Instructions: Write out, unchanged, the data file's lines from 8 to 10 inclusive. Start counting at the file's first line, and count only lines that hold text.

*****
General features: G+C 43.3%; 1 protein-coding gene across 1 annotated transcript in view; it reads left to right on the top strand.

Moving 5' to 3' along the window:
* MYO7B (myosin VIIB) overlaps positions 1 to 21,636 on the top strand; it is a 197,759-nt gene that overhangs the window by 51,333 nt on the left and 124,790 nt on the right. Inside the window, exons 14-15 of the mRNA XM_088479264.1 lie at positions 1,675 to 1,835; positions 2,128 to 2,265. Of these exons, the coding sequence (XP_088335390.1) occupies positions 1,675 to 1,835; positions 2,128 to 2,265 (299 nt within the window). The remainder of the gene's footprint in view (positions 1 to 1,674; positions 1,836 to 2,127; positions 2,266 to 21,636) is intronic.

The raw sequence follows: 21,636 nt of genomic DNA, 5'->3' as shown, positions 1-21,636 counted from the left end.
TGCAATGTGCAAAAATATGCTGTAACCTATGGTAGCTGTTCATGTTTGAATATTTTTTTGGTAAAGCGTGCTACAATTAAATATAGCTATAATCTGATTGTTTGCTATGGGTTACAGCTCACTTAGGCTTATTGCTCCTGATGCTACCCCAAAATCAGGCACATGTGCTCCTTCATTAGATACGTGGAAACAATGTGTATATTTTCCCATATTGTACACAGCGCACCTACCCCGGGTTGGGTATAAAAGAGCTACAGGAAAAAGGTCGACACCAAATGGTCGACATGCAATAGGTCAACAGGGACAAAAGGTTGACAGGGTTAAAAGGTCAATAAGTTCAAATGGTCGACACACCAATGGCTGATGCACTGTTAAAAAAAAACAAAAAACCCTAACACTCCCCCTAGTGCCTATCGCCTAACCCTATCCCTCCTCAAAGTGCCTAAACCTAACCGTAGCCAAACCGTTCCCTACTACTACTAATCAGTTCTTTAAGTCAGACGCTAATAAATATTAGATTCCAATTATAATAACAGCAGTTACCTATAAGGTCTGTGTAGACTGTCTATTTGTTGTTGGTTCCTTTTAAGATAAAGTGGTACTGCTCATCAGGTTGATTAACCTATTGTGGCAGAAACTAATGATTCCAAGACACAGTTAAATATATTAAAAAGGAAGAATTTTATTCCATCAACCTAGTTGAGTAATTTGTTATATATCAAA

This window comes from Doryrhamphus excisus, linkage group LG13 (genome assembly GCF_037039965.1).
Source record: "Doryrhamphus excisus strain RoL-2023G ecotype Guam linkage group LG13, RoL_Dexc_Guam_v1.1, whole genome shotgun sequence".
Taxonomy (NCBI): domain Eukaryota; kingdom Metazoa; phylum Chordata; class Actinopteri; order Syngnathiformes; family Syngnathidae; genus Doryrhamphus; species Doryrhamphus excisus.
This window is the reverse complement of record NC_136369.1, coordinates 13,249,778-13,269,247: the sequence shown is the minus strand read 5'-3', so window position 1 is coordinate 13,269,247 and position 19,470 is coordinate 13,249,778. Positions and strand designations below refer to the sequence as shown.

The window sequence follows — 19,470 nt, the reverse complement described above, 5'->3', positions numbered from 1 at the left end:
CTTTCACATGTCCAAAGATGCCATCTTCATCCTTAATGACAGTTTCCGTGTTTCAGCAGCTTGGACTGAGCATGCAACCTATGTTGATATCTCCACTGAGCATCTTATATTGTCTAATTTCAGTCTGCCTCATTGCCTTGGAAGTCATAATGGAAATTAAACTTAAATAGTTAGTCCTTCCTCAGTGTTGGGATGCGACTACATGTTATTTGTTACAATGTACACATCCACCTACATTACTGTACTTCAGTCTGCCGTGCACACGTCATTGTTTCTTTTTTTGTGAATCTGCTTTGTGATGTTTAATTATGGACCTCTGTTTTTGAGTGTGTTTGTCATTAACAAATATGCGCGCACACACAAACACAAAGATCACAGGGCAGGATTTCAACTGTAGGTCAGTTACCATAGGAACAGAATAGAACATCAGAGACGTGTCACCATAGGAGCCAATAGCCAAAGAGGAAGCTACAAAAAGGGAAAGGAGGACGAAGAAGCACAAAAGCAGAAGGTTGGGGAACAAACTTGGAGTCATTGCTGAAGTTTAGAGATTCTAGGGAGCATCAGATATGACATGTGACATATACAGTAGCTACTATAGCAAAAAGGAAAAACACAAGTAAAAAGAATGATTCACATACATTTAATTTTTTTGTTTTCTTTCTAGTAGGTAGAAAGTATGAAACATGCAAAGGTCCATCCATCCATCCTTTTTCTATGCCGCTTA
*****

Taxonomy (NCBI): domain Eukaryota; kingdom Metazoa; phylum Chordata; class Actinopteri; order Syngnathiformes; family Syngnathidae; genus Doryrhamphus; species Doryrhamphus excisus.
This window is the reverse complement of record NC_136369.1, coordinates 13,249,778-13,269,247: the sequence shown is the minus strand read 5'-3', so window position 1 is coordinate 13,269,247 and position 19,470 is coordinate 13,249,778. Positions and strand designations below refer to the sequence as shown.

The window sequence follows — 19,470 nt, the reverse complement described above, 5'->3', positions numbered from 1 at the left end: